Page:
Most first-years walk into their dorms knowing little more about their suitemates than their names, who’s bringing the microwave, and the Facebook likes from middle school that still haunt each person’s profile. (A highlight from my freshman suite: “Bring back the word ‘wizard’ as an adjective.”)
The residential college deans are the ones who do the heavy lifting for roommate selection, with the aid of that (very) cursory survey the prefrosh fill out. All I remember from that survey is marking “no country, no metal” under “what music would bother me,” only to wake up on the second day of college with Kenny Chesney’s crooning wafting up into the top bunk. At least it wasn’t Megadeth.
Sometimes it seems like the residential college deans approach putting together suites like piecing together a complicated jigsaw puzzle, and sometimes it’s like they’re playing Dr. Frankenstein. Either way, they do have students’ best interests at heart. It’s just hard to see how people will react to living in close quarters, the same way it’s hard to predict what your roommate will do if you tell them they need new, better deodorant.
Margaret Clark, head of Trumbull College, makes it clear that she doesn’t use Trumbull students in her study of close relationships at the Yale Psychology department, but she can tell you some things about what makes relationships succeed. (She focuses less on what makes relationships fail—for more on that, consult the monograph I’m coauthoring with my former suitemates: The Case of the Missing Oreo-Cheesecake Bars: A Model of Interpersonal Discord vis-à-vis the Macronutrients of a Scarce Resource (Goode, Zevallos, Vernick, and Macey, In Press).
In her previous position at Carnegie Mellon University, Clark worked on a study of the university’s randomly paired freshmen, analyzing the factors that made for a happy dorm. “What we found,” Clark said, “was that people with different academic interests were much more likely to stick with each other the next year.” It turns out that an engineer and an actor won’t compare themselves to each other as much as the suite of kids in Directed Studies who’ll worry all year about who understands Hegel the best. (Spoiler: none of them.)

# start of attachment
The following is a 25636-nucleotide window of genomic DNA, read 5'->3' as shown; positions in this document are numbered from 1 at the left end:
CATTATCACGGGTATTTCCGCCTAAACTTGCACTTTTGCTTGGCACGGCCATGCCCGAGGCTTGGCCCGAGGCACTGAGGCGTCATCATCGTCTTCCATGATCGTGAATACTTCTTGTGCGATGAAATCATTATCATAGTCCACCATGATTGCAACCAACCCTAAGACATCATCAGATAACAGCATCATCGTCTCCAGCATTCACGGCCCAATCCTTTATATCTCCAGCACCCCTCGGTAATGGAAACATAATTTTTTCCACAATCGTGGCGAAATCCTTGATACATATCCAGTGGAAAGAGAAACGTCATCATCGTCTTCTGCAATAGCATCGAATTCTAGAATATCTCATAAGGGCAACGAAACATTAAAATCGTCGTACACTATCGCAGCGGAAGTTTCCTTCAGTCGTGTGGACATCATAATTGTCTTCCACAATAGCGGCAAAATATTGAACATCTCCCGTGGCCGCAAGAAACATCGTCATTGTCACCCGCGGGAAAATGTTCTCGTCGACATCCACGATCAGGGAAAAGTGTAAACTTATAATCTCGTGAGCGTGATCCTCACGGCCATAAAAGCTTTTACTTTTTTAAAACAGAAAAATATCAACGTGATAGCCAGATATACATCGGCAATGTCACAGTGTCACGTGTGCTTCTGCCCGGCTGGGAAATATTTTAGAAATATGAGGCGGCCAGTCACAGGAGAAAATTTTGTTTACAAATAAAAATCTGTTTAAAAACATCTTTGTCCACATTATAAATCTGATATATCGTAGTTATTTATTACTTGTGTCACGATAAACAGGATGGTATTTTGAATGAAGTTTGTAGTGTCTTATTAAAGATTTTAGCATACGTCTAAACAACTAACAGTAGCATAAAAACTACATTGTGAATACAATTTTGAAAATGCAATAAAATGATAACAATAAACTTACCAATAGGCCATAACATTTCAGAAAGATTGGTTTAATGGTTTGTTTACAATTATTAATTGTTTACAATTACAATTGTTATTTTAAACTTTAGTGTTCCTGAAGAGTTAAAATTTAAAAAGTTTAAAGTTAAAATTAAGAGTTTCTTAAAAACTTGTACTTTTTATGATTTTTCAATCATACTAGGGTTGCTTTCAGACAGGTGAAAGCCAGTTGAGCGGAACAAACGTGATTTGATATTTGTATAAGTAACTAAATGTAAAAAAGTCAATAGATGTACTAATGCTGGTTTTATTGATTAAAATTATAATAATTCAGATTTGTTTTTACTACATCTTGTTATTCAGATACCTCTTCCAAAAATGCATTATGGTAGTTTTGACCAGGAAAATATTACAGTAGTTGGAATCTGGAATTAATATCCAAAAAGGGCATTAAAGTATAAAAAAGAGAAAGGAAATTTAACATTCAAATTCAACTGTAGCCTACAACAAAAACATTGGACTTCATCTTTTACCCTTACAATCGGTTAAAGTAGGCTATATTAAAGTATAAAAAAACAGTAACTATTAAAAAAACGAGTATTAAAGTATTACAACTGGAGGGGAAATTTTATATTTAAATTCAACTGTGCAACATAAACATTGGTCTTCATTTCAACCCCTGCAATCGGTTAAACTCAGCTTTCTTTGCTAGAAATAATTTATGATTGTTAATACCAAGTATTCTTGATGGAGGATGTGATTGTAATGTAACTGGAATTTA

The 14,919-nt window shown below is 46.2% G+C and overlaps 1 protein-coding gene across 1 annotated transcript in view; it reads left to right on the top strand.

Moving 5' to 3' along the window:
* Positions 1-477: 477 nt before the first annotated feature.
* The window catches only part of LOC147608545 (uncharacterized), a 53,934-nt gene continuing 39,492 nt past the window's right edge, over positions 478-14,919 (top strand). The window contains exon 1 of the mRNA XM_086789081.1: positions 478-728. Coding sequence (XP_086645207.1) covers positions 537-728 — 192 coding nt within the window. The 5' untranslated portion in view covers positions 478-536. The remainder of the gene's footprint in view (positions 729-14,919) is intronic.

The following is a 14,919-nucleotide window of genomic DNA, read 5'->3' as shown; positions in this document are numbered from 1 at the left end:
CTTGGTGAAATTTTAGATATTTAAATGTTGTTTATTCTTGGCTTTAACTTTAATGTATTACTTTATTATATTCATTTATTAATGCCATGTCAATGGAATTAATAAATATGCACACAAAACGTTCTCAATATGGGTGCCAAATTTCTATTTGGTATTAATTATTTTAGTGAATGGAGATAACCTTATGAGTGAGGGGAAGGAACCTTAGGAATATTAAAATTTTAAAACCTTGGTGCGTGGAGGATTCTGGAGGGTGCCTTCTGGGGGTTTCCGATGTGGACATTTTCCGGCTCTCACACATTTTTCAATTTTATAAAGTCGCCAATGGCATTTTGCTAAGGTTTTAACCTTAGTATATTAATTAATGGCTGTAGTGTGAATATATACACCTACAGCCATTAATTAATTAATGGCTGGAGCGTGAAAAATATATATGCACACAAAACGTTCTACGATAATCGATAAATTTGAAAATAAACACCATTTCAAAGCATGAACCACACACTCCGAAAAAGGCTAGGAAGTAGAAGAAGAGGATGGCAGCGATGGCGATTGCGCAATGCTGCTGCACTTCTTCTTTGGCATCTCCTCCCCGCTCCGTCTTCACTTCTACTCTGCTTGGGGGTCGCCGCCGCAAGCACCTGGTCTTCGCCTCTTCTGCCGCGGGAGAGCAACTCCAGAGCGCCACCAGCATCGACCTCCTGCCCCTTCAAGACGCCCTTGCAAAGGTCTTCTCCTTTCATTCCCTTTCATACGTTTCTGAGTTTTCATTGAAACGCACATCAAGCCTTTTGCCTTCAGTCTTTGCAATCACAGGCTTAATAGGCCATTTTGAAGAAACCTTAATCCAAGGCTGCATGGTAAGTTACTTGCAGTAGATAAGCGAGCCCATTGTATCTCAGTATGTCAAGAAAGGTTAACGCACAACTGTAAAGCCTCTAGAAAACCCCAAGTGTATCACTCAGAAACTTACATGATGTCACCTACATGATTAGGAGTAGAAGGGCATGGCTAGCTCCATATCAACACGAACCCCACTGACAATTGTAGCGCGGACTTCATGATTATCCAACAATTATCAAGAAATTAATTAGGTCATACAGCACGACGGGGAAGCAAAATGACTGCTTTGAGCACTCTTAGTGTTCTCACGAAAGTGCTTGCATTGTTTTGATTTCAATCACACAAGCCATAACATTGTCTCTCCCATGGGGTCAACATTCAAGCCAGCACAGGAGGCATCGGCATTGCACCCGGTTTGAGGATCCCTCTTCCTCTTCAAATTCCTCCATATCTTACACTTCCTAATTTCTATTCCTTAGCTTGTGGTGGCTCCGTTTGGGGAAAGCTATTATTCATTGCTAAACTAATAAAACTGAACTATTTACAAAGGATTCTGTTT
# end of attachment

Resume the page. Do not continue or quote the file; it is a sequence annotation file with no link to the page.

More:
In another study, punderfully titled “The Positives of Negative Emotions,” Clark and others looked at incoming students’ willingness to express fear, anxiety, and sadness before arriving at college. At the end of the year, the researchers used a questionnaire to determine how many friends each participant had made. Students who were more willing to express their negative emotions made more friends. As Clark explained, you can’t be supportive if your suitemate never tells you that something is wrong.
Because of the complete lack of pressure to put up a façade of success and well being at Yale, I am sure no student here could learn from this study, and we can move along.
My own residential college dean explained to my freshman suite that we’d been placed together because three out of our four had mentioned something vaguely outdoorsy in the incoming survey. Our pursuits—backpacking, flyfishing, and beekeeping—actually have little in common, but they do literally take place out-of-doors, so points there. (You might be wondering about how our fourth suitemate came to be grouped with us; we are too.) Clark confirmed that, in theory, my suite had been well-matched since having a similar interest in outdoor activities gave us something to do together without much room for unhealthy comparison. We never once did anything outdoors together, though, and our only regular group activity was tearing apart the suite looking forID when he lost it. But that’s also an activity without much room for unhealthy comparison, so it worked out.
Ultimately, there is only one year of semi-random pairing at Yale. Upperclassman housing affords you more choice, so the odds of living with someone who drunkenly wets the bed and sleeps on a bare mattress rather than laundering the sheets are much lower. As are the odds of your roommate taking a bottle of Febreze Hawaiian Aloha to your guest’s eyes with intent to blind. They probably won’t pee in jars, or put every item you own in condoms while you’re visiting home one weekend (all documented suitemate behavior). A lot of the reduction in roommate craziness happens because you’ll have the chance to cohabitate with someone a bit more compatible. As Clark puts it, “similarity cuts both ways.” Difference decreases comparison, but too much difference can make for interpersonal discord.
I asked Clark what her advice to incoming first-years would be. She said they shouldn’t compare themselves to their suitemates, or to anyone else, for that matter. And if you want to know why your roommate is up into the wee hours doing jumping jacks in the common room, or what they think of the merits of “wizard” as an adjective, or whether you can have one of the Oreo-cheesecake bars stacked bottom to top in the fridge, or how on earth they could enjoy Kenny Chesney—just ask them.
— Noah Macey is a senior in Timothy Dwight College.